Underlying this cost-cutting is a policy environment sending mixed signals to rural consumers. In 1991, the high import duty on poly/single-crystalline panels was reinstated, which changed the composition of consumer`s demand toward smaller, cheaper and often unreliable systems. In addition, the government continues to subsidize grid connection and energy services while taxing solar systems at high rates.

Call for a market-oriented approach

Population growth in Kenya far exceeds the growth rate of urban and rural grid connections and of solar home systems combined. In 1996, urban growth is estimated at 240,000 persons (40,000 to 60,000 households) (Figure 2). New grid connections will be approximately 10,000 to 15,000 in urban areas and 4,000 to 8,000 in rural areas. If 4,000 to 8,000 new SHS are added, the total number of households that will benefit amounts to about 20,000 to 30,000. This compares to the incremental growth of homes of about 100,000 to 150,000. The growth of the potential market is significant, and if the public sector tries to keep up, it may result in too heavy a burden for scarce public financial resources.

The traditional grid electrification approach is unlikely to produce timely or cost-effective results. While solar home systems can help fill certain market niches, they cannot function as the sole answer to rural electrification. Given rural households` ability and willingness to pay for energy services combined with their low load demand, a private-sector solution is the answer. This translates into a wide array of very small, solar-powered equipment, ranging from a few watts to several tens of watts, that can significantly improve people`s lives. Given such a wide menu of options, customers can then decide for themselves what works best. END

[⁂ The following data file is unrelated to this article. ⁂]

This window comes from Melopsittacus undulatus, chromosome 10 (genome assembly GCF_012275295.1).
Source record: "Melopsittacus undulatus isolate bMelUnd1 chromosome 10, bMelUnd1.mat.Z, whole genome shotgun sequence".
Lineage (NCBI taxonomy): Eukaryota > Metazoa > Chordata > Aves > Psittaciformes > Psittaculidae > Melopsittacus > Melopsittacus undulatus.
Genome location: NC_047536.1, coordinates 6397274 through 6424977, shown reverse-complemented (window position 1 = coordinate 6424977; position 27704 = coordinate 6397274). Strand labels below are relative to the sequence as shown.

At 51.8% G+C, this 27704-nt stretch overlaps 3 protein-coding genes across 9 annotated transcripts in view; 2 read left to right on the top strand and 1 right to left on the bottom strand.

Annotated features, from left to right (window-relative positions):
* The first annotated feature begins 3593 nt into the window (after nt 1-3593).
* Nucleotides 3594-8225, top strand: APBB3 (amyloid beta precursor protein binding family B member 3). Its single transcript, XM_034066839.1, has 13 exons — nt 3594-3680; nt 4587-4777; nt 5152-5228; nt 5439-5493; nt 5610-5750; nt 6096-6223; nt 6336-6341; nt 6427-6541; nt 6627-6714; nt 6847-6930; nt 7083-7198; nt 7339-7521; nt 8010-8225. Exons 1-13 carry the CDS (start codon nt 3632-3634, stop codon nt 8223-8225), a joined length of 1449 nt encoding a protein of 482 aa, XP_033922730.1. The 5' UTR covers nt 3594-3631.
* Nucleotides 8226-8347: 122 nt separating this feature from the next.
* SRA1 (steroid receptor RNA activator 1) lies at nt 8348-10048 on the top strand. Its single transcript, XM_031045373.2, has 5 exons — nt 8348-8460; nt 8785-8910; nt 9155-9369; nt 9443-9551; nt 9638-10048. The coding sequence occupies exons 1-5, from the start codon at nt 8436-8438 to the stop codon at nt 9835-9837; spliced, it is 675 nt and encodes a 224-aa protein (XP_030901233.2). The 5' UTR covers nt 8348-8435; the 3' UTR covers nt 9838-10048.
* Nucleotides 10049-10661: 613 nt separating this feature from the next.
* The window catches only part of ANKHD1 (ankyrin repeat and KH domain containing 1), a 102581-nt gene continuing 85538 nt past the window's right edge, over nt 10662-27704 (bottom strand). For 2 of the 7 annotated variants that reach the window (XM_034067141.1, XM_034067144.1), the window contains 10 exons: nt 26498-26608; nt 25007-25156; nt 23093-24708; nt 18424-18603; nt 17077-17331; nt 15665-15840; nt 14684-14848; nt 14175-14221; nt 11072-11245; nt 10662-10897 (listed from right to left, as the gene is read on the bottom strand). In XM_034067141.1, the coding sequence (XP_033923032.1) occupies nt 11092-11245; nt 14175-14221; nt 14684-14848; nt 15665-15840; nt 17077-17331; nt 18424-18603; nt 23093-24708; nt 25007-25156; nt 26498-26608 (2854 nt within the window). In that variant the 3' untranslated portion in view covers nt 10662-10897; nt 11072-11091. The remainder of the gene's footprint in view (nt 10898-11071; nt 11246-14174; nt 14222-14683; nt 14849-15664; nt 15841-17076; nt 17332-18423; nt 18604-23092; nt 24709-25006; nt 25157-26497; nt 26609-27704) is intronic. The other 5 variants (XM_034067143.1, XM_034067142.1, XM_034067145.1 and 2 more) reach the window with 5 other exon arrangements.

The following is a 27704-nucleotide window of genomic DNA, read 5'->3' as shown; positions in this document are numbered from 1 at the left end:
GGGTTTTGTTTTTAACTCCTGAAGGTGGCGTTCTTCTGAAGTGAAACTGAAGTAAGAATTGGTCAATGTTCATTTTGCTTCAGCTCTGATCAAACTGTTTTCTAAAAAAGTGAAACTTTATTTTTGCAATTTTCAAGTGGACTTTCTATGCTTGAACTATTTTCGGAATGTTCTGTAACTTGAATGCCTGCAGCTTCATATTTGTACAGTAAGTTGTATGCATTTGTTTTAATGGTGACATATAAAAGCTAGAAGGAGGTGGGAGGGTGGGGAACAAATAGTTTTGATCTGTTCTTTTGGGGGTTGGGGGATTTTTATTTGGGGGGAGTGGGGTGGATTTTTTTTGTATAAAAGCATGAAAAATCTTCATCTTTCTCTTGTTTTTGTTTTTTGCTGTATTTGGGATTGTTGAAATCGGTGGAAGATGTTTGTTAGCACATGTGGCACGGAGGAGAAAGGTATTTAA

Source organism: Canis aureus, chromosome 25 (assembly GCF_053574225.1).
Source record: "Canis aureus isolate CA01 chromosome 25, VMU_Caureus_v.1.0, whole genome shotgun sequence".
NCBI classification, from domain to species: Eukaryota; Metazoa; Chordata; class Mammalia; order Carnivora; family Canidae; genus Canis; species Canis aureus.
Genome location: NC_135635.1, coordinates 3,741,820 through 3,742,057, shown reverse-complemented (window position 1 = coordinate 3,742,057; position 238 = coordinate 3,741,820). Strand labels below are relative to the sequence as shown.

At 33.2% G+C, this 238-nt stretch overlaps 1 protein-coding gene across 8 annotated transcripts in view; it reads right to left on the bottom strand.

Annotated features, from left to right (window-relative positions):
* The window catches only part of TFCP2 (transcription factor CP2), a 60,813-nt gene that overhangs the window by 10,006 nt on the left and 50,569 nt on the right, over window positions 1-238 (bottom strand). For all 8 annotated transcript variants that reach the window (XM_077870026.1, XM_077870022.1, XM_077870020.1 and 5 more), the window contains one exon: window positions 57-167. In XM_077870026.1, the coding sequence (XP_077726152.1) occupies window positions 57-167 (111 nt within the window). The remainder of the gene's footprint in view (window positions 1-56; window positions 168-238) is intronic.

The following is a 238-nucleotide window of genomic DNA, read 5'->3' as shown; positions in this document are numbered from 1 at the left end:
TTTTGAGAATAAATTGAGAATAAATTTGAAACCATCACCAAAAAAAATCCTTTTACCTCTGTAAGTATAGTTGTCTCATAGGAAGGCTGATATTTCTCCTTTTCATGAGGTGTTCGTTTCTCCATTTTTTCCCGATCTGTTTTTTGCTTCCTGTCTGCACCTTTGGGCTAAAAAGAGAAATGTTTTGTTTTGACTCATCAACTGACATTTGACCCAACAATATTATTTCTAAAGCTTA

1 Modern use of traditional fuels is the first step (either from wood to charcoal, and/or from traditional to improved stoves); the second step is changing from traditional to modern fuel such as kerosene or LPG.

2 Amorphous panels are cheaper to produce than poly/single crystalline ones, but require a larger surface to produce the same amount of power. In addition, power output degrades as much as 20 percent over the first three years of the lifetime, and total service life is much less than the 20-year expected lifetime for poly/single crystalline panels.

Editor`s note: This article reflects the views of the authors, and should not in any way be attributed to the World Bank.

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Solar energy–The answer to rural power in Africa.

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Robert J. van der Plas, Energy Planner, holds degrees in Applied Physics and in Development Studies from the University of Twente, The Netherlands. Since joining the Industry and Energy Department of the World Bank in 1985, Mr. van der Plas has been involved in new, renewable and traditional energy projects for the World Bank.

Willem M. Floor, Senior Energy Planner, holds a doctorate in Sociology from the University of Leiden, The Netherlands. Dr. Floor has been involved for the last 20 years in project development in the field of new, renewable and traditional energy projects. Since 1983 Dr. Floor has been working for the Industry and Energy Department of the World Bank.